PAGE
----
A timeline was shown regarding the termination of the MES teachers. According to Rattray, the decision was made in a cabinet meeting on March 5, 2018, and the notice to board members took place between April 12-13, 2018. Notice was given to the Teacher’s Union 15 minutes prior to the announcement on April 13. Notice to parents was given on April 16, 2018, the same day standardized testing of the students began.
Regarding the decision to terminate the Moton teachers, Rattray said,
“I’m not going to argue whether or not what administration ultimately decided to do at Moton was the right decision. What I will vigorously argue… is that there were serious problems with the execution of the decision.”
Rattray continued on to mention public comments at school board meetings, again citing “disappointment… lack of trust in the administration… there was true despair.”
The Teacher’s Union, having no idea what was being considered prior to their 15-minute notice, nonetheless decided, filed a grievance and cease-and-desist letters with the school district. The District ultimately reached a settlement with the Union on May 8, 2018, allowing some teachers to return to Moton and some to be allowed to choose a school in which to transfer.
According to Rattray, Board Chair Mark Johnson, as well as members Susan Duval and Linda Prescott all cited communication from Romano as a necessary area of improvement in 2017.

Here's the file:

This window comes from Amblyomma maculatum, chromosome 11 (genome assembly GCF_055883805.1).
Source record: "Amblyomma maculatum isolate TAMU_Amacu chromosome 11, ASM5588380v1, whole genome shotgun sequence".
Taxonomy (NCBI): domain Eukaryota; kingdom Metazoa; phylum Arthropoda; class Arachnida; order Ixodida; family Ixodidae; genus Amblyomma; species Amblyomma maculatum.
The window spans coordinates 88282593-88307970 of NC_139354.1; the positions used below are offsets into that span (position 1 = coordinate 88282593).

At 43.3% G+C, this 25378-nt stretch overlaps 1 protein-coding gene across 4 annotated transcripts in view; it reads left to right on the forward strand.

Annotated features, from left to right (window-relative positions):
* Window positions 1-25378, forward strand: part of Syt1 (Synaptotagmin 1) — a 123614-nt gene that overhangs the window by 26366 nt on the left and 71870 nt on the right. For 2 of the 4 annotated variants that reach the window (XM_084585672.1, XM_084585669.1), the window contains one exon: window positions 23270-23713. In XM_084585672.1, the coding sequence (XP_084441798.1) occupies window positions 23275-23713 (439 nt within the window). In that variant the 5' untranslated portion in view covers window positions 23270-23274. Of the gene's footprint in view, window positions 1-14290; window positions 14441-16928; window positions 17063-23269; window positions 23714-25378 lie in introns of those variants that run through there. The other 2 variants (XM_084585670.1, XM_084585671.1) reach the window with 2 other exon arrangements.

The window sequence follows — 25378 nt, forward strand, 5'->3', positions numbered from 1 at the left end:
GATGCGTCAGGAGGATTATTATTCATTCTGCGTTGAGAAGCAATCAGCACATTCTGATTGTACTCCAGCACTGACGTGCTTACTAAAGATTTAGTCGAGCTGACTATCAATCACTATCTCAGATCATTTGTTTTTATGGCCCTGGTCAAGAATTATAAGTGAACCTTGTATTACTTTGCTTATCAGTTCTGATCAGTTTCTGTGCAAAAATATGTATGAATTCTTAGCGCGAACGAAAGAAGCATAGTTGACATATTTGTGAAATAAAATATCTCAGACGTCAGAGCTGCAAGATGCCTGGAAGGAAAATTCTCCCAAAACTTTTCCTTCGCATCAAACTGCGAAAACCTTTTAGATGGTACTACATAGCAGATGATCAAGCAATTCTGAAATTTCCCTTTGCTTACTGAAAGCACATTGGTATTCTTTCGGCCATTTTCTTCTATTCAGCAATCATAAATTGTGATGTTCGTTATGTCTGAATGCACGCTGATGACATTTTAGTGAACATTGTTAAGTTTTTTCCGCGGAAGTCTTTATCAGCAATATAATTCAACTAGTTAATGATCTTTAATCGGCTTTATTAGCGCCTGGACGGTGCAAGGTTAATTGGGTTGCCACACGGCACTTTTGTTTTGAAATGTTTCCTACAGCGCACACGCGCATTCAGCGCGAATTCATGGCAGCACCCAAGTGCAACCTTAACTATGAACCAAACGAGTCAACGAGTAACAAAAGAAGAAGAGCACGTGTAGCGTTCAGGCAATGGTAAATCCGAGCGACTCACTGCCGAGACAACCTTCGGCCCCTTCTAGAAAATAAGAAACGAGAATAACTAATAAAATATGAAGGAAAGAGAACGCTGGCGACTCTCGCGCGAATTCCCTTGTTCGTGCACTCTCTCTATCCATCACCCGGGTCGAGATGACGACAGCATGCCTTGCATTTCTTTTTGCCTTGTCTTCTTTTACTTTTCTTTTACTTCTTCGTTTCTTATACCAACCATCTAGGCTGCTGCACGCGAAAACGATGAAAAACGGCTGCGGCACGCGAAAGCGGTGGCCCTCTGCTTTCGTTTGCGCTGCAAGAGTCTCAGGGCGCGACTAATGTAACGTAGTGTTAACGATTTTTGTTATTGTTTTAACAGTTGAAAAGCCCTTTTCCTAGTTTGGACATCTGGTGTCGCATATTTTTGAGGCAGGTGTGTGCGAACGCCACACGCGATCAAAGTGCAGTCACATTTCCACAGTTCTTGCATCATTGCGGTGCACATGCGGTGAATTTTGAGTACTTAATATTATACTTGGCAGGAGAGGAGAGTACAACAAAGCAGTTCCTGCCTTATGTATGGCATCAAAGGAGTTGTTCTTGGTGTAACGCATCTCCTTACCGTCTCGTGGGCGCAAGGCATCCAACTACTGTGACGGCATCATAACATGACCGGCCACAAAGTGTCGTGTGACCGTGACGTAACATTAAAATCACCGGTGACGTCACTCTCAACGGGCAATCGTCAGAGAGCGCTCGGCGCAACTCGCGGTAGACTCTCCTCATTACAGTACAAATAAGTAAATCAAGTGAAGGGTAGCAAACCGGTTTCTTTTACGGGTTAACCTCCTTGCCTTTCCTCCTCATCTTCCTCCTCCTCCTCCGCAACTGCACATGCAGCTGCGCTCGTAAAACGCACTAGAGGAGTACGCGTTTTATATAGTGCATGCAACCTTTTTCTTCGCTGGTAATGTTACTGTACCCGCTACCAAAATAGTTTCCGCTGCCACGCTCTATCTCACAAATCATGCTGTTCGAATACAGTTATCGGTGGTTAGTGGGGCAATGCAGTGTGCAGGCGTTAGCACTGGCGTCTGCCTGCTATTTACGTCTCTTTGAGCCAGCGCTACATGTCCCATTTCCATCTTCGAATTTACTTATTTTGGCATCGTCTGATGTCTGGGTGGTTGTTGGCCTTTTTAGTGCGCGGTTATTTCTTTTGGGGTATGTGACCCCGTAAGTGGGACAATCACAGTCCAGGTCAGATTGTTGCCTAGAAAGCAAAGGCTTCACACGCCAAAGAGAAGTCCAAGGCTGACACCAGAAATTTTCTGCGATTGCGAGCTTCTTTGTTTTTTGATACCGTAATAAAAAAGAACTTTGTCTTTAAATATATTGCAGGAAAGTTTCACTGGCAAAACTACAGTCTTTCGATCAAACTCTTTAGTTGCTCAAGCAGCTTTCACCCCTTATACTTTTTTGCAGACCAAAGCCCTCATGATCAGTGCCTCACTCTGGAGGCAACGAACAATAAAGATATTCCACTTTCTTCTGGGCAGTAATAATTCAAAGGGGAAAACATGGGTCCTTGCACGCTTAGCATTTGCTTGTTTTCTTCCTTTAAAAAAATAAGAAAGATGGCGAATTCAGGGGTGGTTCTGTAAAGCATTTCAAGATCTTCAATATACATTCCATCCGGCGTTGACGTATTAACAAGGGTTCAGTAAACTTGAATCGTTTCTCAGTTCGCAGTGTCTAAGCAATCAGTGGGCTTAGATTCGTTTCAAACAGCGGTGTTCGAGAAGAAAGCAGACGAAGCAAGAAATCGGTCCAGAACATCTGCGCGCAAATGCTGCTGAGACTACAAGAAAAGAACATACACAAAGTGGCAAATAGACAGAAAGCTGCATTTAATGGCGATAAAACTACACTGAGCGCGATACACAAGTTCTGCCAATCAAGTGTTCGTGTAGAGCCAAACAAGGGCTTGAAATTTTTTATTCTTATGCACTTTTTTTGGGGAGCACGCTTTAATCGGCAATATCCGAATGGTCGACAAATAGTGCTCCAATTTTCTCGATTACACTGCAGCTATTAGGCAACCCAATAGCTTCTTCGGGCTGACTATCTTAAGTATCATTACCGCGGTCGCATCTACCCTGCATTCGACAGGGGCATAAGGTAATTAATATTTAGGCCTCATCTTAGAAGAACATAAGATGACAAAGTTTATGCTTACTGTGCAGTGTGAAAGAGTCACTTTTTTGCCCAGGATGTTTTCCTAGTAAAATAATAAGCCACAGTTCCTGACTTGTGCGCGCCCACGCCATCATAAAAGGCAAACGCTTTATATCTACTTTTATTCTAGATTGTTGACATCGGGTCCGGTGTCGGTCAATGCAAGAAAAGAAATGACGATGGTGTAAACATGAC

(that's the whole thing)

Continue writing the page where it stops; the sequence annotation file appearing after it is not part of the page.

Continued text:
Dr. Romano’s attorney, Kathryn McHale opened her arguments by saying, “While the circumstances… are not what demonstrates the best of the Hernando County School District, I think we can all agree on a couple of things. Since 2013, the… district has made significant improvements. Those improvements are due to the team effort; you as the elected school board members for your terms, your selection of Dr. Romano as the Superintendent … your administrators, teachers… parents… and the children of the Hernando County School District.”
McHale went on to say, “In 2013-14, the Florida Department of Education’s Accountability system rated you as a struggling ‘C’ school district. In 2015, you were a ‘B’ and have maintained that rating since. As of 2018, you are just shy of an ‘A’ rating.” McHale approximated the step up to an ‘A’ rating as 4 percentage points.
McHale read a quote from a text regarding Romano: